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Good flock management key to managing Mycoplasma synoviae resurgence

Broiler producers need to take a fresh look at housing conditions and bird management to help counter the resurgence of Mycoplasma synoviae (MS) linked to an increase in raised without antibiotics (RWA) production.

Gregorio Rosales, DVM, PhD, an independent poultry health consultant from Athens, Alabama, said pathogenic variants of the disease have increased significantly over the last 5 years.

And while there could be a number of reasons for the increase in outbreaks, the trend coincides with the reduction in antibiotic use in broiler production.

Causes and consequences

In addition to causing drops in production in broiler breeders and shell quality problems, pathogenic MS can affect feed conversion and uniformity in broilers, leading to an increase in condemnations.

In some cases, the disease in broilers can also cause an increase in respiratory diseases, especially in combination with other factors such as infectious bronchitis and even avian influenza.

Rosales said one of the other potential factors in the resurgence of the disease has been the increase in the use of live Mycoplasma gallisepticum (MG) vaccines.

When operations around the world start using live vaccines against MG, they need to reduce the use of antibiotics, which can interfere with vaccination,” he told Poultry Health Today. “That has resulted in some of the flocks being exposed to MS.

“Also, the industry in many parts of the world has been growing, and MS is typically seen in areas where there is a heavy concentration of birds.

“In those areas, you often have commercial layers, broiler breeders and broilers all in the same area, which is conducive to more and more broiler breeders being close to [MS] infected flocks — particularly commercial layers, and in many cases, organic chickens or those raised in backyard operations. It looks like, in some cases, close to 60% of [backyard flocks] have MG or MS and sometimes even both.”

Multiple approaches yield results

To combat the problem, Rosales said producers should take a combination of approaches, starting with sourcing mycoplasma-free stock from breeding companies and keeping birds free of infections throughout the production cycle.

In areas where there is a high risk of exposure to MS, Rosales said vaccination in broiler breeders with a live MS vaccine is a very useful tool — provided it is used correctly.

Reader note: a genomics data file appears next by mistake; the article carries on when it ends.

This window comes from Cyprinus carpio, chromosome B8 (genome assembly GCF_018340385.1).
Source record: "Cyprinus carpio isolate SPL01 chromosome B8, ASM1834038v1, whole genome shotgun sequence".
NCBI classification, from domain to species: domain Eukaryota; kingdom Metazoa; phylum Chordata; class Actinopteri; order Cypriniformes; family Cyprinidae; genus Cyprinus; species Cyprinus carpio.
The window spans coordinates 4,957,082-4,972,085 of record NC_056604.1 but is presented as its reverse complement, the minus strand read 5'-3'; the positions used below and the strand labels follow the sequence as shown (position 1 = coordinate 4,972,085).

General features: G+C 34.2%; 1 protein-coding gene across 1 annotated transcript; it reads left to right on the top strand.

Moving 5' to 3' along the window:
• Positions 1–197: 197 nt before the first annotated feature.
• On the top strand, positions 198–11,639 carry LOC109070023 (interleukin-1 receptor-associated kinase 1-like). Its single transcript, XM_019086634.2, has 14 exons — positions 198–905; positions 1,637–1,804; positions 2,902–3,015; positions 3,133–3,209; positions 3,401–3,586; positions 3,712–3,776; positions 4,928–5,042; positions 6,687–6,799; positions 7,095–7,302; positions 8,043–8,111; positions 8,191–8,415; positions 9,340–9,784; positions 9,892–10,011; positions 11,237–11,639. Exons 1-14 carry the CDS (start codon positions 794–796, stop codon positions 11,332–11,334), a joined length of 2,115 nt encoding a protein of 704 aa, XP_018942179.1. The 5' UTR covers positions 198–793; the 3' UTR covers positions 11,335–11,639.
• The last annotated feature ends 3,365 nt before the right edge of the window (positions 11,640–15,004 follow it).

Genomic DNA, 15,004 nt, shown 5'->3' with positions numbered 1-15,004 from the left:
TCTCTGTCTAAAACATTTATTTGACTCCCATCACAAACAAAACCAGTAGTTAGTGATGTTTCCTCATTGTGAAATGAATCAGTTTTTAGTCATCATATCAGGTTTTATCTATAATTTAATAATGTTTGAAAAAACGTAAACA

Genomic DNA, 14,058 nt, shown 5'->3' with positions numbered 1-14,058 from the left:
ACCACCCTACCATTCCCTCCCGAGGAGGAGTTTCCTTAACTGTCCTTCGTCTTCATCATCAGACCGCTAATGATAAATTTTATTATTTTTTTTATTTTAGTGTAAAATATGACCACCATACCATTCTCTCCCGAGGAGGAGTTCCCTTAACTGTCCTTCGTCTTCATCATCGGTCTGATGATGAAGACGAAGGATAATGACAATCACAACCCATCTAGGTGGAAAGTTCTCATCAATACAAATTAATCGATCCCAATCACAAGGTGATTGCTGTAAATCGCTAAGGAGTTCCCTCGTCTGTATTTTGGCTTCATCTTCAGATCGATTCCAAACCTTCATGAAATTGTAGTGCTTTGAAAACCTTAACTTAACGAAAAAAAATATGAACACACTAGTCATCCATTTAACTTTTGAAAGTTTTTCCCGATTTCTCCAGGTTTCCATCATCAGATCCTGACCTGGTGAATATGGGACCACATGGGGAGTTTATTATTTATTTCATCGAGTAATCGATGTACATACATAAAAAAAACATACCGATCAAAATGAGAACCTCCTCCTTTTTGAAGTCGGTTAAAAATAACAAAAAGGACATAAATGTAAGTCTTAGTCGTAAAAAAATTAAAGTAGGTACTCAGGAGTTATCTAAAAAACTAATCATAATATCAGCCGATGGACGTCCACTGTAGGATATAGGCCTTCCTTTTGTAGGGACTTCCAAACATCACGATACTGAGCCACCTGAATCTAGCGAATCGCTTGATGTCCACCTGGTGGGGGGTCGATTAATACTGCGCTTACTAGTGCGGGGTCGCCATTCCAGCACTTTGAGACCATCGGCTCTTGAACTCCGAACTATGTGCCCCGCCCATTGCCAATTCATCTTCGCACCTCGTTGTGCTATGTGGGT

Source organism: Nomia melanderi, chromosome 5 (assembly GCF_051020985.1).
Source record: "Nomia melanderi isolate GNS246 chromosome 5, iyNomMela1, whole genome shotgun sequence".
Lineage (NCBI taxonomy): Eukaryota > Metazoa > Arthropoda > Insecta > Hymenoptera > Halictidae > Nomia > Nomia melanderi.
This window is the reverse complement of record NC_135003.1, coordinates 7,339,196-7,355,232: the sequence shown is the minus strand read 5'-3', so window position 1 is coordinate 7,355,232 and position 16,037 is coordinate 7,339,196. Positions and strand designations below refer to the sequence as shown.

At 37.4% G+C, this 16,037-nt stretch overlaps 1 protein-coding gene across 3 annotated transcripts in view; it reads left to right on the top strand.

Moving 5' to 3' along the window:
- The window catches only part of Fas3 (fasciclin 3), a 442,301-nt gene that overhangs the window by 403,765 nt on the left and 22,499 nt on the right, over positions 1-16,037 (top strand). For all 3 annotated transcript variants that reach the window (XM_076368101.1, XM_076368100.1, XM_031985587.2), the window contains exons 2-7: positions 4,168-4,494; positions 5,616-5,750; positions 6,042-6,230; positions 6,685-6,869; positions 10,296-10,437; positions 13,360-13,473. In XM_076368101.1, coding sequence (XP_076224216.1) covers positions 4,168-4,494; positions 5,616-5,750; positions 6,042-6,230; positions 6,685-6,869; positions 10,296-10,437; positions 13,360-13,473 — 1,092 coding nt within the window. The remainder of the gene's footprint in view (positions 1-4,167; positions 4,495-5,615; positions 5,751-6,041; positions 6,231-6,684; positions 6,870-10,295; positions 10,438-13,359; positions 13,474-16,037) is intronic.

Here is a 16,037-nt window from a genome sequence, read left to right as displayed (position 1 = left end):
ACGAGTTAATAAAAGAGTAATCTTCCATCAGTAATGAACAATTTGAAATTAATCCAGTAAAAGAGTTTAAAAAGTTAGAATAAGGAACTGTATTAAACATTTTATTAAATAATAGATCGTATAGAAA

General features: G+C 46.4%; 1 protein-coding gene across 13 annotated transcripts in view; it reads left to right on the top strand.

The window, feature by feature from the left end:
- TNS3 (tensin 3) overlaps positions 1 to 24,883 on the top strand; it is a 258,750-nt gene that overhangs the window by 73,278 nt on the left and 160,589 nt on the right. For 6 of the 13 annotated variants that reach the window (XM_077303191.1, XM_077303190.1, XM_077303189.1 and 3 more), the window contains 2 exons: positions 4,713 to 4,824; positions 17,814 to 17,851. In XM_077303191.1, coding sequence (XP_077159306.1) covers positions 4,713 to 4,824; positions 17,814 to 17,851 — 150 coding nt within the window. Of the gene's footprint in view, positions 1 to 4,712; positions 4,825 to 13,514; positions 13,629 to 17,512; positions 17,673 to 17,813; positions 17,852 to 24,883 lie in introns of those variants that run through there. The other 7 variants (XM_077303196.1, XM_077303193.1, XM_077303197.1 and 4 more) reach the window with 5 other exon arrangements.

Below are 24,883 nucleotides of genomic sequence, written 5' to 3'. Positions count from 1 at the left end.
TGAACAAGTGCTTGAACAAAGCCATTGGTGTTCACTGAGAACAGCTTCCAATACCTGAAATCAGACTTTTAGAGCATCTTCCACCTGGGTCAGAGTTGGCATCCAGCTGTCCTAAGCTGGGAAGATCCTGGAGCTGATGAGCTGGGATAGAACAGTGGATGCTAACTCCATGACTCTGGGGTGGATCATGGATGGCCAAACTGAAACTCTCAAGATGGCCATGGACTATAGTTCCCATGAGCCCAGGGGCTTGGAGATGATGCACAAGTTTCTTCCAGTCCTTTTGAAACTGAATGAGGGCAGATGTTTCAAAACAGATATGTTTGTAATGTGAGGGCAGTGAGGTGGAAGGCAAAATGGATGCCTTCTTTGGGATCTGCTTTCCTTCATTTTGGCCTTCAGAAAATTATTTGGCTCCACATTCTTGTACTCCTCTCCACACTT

Environmental factors are also critical, so broiler producers should review their housing and ventilation to ensure broilers aren’t under any unnecessary environmental challenges.

The combination of Mycoplasma infection in broilers and poor management seems to be a really bad combination,” he said.

The impact of MS in broilers is seen on feed conversion, a greater incidence of respiratory problems particularly in combination with other challenges such as infectious bronchitis, cold weather, increased moisture in the litter, and in some areas even avian influenza. These factors combined with MS result in more air sac problems and condemnations at processing time.

Good ventilation is critical, and producers need to monitor conditions particularly at nighttime.

Many operations, particularly in the US, have recognized that these factors combined lead to increased problems and are doing a much better job in doing the basic things correctly, he added. “They are really working on improving chick quality, improving their management, improving the brooding conditions.”

If medication is needed there are products available that can be used in the feed and/or water. However, MS positive broiler flocks in many cases, if managed correctly, do not need to be medicated.

In broiler flocks raised without antibiotics there has been an increase in infections caused by Gram positive bacteria such as Clostridium and Enterococcus.

Despite the increased challenges in maintaining bird health in RWA production systems however, Rosales said he is positive about the industry’s ability to deal with them.

“If we continue to work in doing the basic management correctly, in doing the good things that we should have always done, we can have great success and be very profitable in new systems of production that require no antibiotics.”

Rosales noted that he authored a detailed article on the prevention and control of mycoplasmosis in broiler breeders and broilers that presents the pros and cons of different strategies and emphasizes the importance of biosecurity.1

 


1 Rosales G. Mycoplasmosis prevention and control in broilers breeders and broilers. Aviagen Brief. 2019.

 




Posted on April 2, 2020

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Shifting downtime to 2 weeks can significantly reduce S. Heidelberg loads in poultry litter, according to a research microbiologist with the USDA. Adapting litter management could also limit the presence of antibiotic-resistant Salmonella in the barn.

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